To most riders like me, a ‘dangerous’ experience involves a slippery road, a blown tire or a malfunctioning motorcycle. To round-the-world riders it can involve a far more direct threat – namely a bullet somewhere where it will hurt, or worse.

I have looked down gun barrels a few times during my travels. I have also had a bayonet stuck into my back, though not very far; just enough to draw blood. Probably the likelihood of this kind of encounter is somewhat less today than it was in the late 1970s, but I suspect the road is becoming more dangerous again. Armed unpleasantness is growing.

Oddly enough, the closest (I think) I have come to really collecting a bullet was in the United States. Three of us were looking for airborne history, either in the form of museums or open-air displays of aircraft. We were in California and decided to take a look at Edwards Airforce Base. The base has a small but interesting display of retired planes outside its gate, and we wandered around those for a while before deciding that for a place of its size, Edwards surely had more aircraft on display.

We rode up to the gate and asked. The bloke at the little window tried to be helpful but we must have struck a communication problem of some kind because the guard who shared his office stepped outside and unslung his firearm. He also told us in no uncertain, though still polite, terms to take a hike.

I do not blame either of these blokes; we were very much an unknown quantity, and if there is one thing the military does not enjoy it is unknown quantities. So we were – as I said, reasonably politely – told to turn around and leave. I could see a roundabout a little way ahead, so I rode down there, turned and rode out. My friends told me later that they had heard the click of the safety on the guard’s weapon being unlocked just as I turned to come back.

Air Force bases are great places to find planes to admire. Once again, just don’t push your luck.

Had the roundabout been a few feet further away I might well have received the benefit of a few well-placed rounds in my back. In retrospect, I would have deserved them. When the man with the gun says ‘turn around’, you… turn around. You don’t ride to the next roundabout.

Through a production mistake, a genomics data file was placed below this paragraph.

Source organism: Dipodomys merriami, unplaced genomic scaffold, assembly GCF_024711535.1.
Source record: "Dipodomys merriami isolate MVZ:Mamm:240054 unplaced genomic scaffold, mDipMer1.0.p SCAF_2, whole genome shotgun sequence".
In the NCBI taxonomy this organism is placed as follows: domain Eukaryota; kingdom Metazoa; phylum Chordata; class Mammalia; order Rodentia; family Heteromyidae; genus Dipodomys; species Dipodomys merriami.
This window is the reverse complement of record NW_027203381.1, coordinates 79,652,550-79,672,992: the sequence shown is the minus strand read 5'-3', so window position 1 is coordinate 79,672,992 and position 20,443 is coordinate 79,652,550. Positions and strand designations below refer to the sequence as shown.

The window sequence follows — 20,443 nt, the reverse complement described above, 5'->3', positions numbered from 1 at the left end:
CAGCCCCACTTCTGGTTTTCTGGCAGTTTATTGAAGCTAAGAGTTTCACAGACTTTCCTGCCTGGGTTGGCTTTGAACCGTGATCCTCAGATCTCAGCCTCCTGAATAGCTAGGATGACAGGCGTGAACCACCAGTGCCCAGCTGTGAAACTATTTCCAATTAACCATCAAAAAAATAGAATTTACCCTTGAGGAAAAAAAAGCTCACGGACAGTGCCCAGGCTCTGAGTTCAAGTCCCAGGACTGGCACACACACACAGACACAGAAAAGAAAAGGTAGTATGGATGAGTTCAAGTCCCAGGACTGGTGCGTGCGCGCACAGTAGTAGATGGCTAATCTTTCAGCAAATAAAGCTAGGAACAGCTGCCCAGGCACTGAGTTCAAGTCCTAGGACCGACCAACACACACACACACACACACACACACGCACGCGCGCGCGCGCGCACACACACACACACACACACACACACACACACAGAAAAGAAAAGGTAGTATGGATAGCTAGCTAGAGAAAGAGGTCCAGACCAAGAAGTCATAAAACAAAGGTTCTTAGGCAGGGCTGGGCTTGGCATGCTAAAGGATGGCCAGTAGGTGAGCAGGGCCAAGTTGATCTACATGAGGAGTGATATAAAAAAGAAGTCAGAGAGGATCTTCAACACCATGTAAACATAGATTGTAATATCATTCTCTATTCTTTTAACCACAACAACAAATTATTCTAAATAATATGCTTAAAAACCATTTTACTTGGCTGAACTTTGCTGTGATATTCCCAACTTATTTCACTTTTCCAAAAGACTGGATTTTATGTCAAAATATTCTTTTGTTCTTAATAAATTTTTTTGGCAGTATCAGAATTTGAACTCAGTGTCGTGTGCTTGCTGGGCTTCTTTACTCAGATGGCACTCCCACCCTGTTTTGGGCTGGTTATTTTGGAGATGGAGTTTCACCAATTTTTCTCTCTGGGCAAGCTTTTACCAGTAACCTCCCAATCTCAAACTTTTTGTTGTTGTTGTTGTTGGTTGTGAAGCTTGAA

The scariest experience I actually knew about at the time happed in Malaysia. Apparently, the communist guerillas had struck at a remote police station during the night, so of course two Australian motorcyclists on the main road were prime suspects. We were pulled up at a roadblock and searched. No big deal, similar things happened to us a few times. But I clearly recall the wide, terrified eyes of the soldier who was pointing an Armalite at me from some three feet away. He looked about 14 and in immediate danger of soiling his uniform pants.

I understand that despite their small caliber, Armalite bullets make quite a nasty hole in you. We eventually convinced our teenage interrogators that we were harmless and rode away, still imagining several rifles tracking us.

In Thailand a few years earlier, I was stopped by a heavily armed band of what later turned out to be terrorists. They did not terrorise me, just looked at my papers, scratched their heads and let me go.

I think I have written about the Serbian officer who justified my speeding fine, allocated according to a retired hairdryer posing as a radar gun, with his automatic pistol. That was unpleasant, but all he wanted was money, so it was not really serious. The bayonet episode happened when I brushed off an Afghan soldier’s order to move along. He was nice enough not to shoot me.

Intimations of mortality over lunch, Bear? (Photo John Miller)

Back in the early ‘70s, I was camped on the beach near the southern Turkish town of Silifke with a bunch of other reprobates, waiting for the Iranian border to open. They were having a celebration, something like 3000 years of being Iranian, and did not want disreputable people like us hanging around and making the place look bad. As if.

One evening a couple of us had strolled a little further down the beach than usual. We came around a little headland and found what looked like half a dozen olive drab landing barges being loaded with, well, something. We also found a couple of soldiers who wasted no time in apprehending us with what I think were Steyr rifles. Fortunately, most Turks I have ever met seem to speak at least a little German, so I was able to ask the equivalent of “Nyaah, what’s up, Doc?” in the language of poets and thinkers and be understood.

“Du dies nicht sehen,” said one of the soldiers. “Nichts. Nichts.” Nothing, nothing. We were only too happy to agree that we had seen nothing and turned around for a carefully measured walk back around the headland. Next morning, the café proprietor where we usually had our morning coffee laughed when I brought up the subject. “They are sending guns to Cyprus. They would not hurt you. It would cause… problems.”

I see I have not mentioned the Jawan guarding the crossroads at the beginning of the Indo-Pakistani war, or the policeman with his sidearm in North Africa or… well, let us just say I have seen enough guns. There are dangers enough without them.

(Just a quick note: this is not intended as a diatribe against guns; it is just my reaction to having them pointed at me.)

(Photos The Bear)



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